Farmhouse table - my first project

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Project by JBsWorkshop posted 09-14-2014 05:39 AM 2052 views 1 time favorited 8 comments Add to Favorites Watch

I’m a long time Lumberjocks “gawker” and I thought it might be finally time to share my work with ya’ll. Mainly, I figured you may get some ideas from me and/or learn from my mistakes. I have quite a few posts to catch up with, but I thought I would start with my very first project….the one that gave me the woodworking bug!

The table was made with regular store-bought 2×10 pine. The legs are treated 4×4s due to the fact that untreated is hard to find around here.

I assembled the table in a few hours with my Kreg pocket hole jig then spent the rest of the day sanding. Then I spent the next two weeks obsessing over the finish. Wow. Finishing is truly the hardest part of any project.

The stain is “special walnut” and the coat is a brush-on poly. I had no clue what I was doing and probably coated/stripped away/coated about 1 gallon of poly. I “stressed” the table with a chain to make it look older.

I was completely floored by my final product. That is, until I took it to my back porch while it was under construction. The workers moved the table to the yard and covered it with a tarp. The last picture shows how the moisture caused the joints to separate. I took some sandpaper to the sharp edges of the wood filler and made it at least smooth to the touch.

Like I said, I learned a lot from this project. Thanks for reading.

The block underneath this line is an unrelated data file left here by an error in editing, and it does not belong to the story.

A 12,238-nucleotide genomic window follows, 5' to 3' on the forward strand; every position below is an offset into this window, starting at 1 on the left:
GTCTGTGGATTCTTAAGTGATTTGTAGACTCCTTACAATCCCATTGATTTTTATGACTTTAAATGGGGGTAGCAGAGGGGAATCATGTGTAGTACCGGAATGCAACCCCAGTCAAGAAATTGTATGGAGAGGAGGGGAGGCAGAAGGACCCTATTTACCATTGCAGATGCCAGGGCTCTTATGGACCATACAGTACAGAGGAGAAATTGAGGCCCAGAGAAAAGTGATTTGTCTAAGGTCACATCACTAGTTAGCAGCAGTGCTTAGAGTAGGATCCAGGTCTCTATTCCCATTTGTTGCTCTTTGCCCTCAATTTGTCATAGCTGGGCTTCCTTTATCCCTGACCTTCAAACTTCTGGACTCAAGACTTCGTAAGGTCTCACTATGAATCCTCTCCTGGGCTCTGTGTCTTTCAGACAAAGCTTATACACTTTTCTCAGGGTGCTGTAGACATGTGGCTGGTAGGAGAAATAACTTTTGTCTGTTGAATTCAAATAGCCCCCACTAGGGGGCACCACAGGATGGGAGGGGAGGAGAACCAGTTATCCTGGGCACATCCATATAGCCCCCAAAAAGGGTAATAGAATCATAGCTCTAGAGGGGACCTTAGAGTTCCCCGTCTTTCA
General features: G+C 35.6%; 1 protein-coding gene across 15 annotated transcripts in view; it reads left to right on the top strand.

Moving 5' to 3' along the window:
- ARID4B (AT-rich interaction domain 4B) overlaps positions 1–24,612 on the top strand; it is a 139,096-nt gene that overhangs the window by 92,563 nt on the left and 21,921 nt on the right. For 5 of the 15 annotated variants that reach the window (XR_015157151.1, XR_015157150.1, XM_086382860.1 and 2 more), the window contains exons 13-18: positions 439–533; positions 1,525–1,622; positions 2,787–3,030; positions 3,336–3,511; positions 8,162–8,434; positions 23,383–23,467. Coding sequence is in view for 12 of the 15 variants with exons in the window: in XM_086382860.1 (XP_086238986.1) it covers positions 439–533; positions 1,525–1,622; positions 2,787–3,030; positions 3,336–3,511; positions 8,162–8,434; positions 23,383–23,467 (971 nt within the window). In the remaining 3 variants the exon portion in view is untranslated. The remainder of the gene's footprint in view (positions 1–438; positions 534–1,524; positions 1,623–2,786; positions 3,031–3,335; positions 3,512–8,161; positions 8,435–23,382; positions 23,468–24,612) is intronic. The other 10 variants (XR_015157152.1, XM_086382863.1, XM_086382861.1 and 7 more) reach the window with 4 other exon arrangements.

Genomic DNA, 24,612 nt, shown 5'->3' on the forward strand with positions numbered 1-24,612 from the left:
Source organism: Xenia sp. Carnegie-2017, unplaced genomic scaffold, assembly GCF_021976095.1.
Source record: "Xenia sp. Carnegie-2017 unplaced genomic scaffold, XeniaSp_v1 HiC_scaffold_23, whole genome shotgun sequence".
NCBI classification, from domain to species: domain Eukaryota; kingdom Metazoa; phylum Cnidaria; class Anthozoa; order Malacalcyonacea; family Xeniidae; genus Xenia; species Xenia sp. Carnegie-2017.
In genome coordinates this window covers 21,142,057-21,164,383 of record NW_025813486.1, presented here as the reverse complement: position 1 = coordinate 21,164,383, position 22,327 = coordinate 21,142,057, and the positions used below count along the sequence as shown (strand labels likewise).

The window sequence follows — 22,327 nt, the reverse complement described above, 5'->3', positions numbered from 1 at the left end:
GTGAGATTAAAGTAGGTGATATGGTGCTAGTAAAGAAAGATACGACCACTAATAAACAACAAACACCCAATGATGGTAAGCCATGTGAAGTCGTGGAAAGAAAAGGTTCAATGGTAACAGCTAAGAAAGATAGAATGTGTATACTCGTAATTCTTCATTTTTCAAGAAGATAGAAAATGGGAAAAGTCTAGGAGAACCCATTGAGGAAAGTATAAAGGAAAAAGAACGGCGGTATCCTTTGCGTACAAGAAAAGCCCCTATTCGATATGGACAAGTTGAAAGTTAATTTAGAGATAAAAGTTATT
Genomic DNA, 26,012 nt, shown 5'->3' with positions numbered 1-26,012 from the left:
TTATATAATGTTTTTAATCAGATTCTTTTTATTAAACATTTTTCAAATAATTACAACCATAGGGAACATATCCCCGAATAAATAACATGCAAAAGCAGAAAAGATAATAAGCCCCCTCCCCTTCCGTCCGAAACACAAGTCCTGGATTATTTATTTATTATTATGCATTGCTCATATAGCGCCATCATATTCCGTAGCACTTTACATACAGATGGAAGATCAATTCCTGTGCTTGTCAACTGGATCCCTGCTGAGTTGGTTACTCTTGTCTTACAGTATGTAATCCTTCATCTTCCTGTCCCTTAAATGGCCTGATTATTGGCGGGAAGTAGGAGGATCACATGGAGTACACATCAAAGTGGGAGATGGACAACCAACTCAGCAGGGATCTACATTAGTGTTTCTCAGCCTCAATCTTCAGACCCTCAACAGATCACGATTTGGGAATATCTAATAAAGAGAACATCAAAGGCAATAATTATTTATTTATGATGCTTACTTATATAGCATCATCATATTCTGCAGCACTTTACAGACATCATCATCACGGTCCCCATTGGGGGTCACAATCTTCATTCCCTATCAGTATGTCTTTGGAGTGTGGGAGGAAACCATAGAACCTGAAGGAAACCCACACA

-- Jason Barlow,

8 comments so far

View Monte Pittman's profile

Monte Pittman

30578 posts in 3302 days

#1 posted 09-14-2014 10:56 AM

Yup, learning. Looks great. Experience is a tough teacher, but you usually remember the lesson.

-- Nature created it, I just assemble it.

View MilFlyer's profile


946 posts in 2636 days

#2 posted 09-14-2014 11:23 AM

Great project. I can completely relate to all the lessons learned. Especially finishing!

-- VR, Richard "Fear is nothing more than a feeling. You feel hot. You feel hungry. You feel angry. You feel afraid. Fear can never kill you"--Remo Williams

View Charles Maxwell's profile

Charles Maxwell

1108 posts in 4772 days

#3 posted 09-14-2014 12:49 PM

Keep chargin!!!

-- Max the "night janitor" at

View BusterB's profile


2298 posts in 2973 days

#4 posted 09-14-2014 01:08 PM

Nice job. Wish my first project had looked that good… Heck who am I trying to kid, wish my recent stuff looked that good…lol keep making saw dust!!!

-- Buster, Ocoee TN (Critics are men who watch a battle from a high place then come down and shoot the survivors - Hemingway)

View a1Jim's profile


118153 posts in 4541 days

#5 posted 09-14-2014 03:47 PM

This does look nice.
Please excuse the unsolicited advice
Assuming you have attached the end boards with pocket screws, for future projects you might investigate wood movement and breadboard ends.
There are plans on the internet that have you put tables together with only pocket screws including the end boards that are pocket screwed in place.The person designing these tables has a great design sense but knows nothing about wood movement.
when end boards are held firmly in place with pocket screws it does not allow the center boards to have it’s normal movement ,this will cause table tops to crack and tear themselves apart.

Here’s a good article on how to deal with wood movement.


View SCOTSMAN's profile


5849 posts in 4550 days

#6 posted 09-14-2014 06:29 PM

looks great and very useful too have more fun brother. Alistair

-- excuse my typing as I have a form of parkinsons disease

View AngieO's profile


1267 posts in 3112 days

#7 posted 09-16-2014 12:57 AM

Very nice. I like this table. Looks great.

a1Jim… thanks for sharing that article. I’m gonna go check it out. I was curious about movement.

View JBsWorkshop's profile


6 posts in 2655 days

#8 posted 09-16-2014 03:41 PM

Thanks for the comments everyone. a1Jim, the article is great thank you.

-- Jason Barlow,

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